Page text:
Getting Started Tomato Growing Guide

In this Newsletter: A brief getting started tomato growing guide, keeping it simple, choice of varieties, best containers for tall and bush varieties, growing tomatoes in hot climates, growing tomatoes in a greenhouse, feeding suggestions for self watering planters.

Keeping it simple

We are approaching the time when sowing seed is no longer an option – tomatoes won’t mature before the end of the season in the UK. However, buying tomato plants online or from the garden centre is an option, especially if things haven’t gone according to plan and you need to start again.


Greater choice of varieties

There was a time when the only plug plants we could buy were either Moneymaker or Gardener’s Delight. Now we have a huge choice of varieties available as plugs or potted tomato plants.


A brief getting started tomato growing guide…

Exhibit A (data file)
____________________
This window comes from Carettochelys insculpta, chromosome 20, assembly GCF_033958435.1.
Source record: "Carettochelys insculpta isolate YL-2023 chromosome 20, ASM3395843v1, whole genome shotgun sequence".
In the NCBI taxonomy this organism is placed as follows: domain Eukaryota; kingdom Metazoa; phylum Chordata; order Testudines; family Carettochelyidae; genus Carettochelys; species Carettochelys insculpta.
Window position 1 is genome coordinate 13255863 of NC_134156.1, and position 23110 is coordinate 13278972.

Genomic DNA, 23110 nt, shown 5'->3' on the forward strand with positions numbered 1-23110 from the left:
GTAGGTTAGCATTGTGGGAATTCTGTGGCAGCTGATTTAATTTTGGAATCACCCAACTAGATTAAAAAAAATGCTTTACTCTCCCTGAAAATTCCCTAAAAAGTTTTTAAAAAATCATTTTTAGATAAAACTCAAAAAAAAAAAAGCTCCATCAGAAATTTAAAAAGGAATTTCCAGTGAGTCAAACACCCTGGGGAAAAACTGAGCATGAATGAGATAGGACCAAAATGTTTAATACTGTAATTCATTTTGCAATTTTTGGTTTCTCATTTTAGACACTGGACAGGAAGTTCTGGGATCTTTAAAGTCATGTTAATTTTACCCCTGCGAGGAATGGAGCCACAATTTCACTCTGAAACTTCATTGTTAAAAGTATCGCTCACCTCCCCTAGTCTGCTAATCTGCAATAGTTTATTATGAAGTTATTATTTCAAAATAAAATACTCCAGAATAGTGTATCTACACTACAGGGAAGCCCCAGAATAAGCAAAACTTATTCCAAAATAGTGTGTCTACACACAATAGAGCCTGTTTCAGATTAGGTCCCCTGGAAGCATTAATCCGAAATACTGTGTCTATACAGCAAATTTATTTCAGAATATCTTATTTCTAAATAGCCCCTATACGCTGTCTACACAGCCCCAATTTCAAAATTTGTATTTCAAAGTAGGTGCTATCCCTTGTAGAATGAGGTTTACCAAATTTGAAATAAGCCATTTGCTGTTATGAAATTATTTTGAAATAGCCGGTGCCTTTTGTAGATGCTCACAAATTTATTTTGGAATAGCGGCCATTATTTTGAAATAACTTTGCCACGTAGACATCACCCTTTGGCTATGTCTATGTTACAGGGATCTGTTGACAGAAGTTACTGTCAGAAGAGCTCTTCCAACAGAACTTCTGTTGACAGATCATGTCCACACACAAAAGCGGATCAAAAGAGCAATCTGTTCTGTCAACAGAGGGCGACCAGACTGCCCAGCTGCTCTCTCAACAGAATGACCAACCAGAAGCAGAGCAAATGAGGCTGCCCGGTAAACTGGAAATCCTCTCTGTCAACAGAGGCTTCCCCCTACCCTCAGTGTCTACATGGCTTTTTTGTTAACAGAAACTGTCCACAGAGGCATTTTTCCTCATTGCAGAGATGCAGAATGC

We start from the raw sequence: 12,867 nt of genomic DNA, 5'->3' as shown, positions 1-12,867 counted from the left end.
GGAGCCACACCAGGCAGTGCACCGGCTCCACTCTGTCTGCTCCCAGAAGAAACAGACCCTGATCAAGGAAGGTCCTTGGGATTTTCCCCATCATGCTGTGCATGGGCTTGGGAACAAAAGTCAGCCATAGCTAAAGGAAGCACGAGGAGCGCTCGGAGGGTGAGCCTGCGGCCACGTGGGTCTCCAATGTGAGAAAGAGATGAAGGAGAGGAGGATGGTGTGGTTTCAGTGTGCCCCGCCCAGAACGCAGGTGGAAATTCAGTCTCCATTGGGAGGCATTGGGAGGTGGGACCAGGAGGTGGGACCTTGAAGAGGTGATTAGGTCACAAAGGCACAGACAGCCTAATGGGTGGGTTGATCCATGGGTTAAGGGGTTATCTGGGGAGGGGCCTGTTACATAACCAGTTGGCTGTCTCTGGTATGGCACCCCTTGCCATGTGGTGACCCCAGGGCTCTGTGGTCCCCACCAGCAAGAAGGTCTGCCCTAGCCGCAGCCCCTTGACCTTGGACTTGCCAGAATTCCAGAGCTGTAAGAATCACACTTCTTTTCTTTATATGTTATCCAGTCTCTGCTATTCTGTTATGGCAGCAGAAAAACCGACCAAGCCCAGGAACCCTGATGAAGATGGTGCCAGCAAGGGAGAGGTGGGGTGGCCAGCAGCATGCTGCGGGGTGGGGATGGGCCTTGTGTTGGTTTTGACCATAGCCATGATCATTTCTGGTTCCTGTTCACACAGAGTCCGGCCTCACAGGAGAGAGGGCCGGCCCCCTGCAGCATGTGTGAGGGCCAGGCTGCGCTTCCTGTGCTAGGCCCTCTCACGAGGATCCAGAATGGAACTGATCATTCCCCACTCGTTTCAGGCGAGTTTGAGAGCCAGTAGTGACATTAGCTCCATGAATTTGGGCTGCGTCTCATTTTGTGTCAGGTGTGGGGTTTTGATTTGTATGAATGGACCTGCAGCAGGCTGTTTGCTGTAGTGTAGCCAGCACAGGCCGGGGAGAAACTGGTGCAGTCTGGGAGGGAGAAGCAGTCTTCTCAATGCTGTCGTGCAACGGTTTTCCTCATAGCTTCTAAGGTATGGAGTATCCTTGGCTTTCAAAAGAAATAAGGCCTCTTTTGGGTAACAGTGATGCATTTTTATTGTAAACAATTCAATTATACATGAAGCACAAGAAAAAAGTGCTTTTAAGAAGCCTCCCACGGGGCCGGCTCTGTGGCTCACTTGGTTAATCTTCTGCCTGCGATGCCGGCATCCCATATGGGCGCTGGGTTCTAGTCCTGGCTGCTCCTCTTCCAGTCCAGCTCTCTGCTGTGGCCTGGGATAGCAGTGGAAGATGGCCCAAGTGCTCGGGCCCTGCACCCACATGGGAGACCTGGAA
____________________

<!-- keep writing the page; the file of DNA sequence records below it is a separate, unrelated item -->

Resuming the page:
Getting Started Tomato Growing Guide

If you are new to growing tomatoes grow at least one popular cherry variety such as:

  • Gardener’s Delight (tall)
  • Sungold (tall)
  • Tumbling Tom (trailing bush)

These varieties (above) will grow well outside but if you really want to avoid blight, a big problem in a wet summer, try the ones below … available as small plants online:

  • Crimson Crush (tall medium/large)
  • Lizzano (bush cherry)
  • Terenzo (bush cherry)

They are blight resistant hybrids that will produce very good results – more here.


Best containers for tall and bush tomatoes

  • Tall varieties in grow bags – three per bag.
  • Bush varieties – high sided large pots.

Two or three trailing plants (maximum) in a hanging basket.

Transplant into 4 inch pots before final position, then plant outside in final position end of May – after last frost in UK.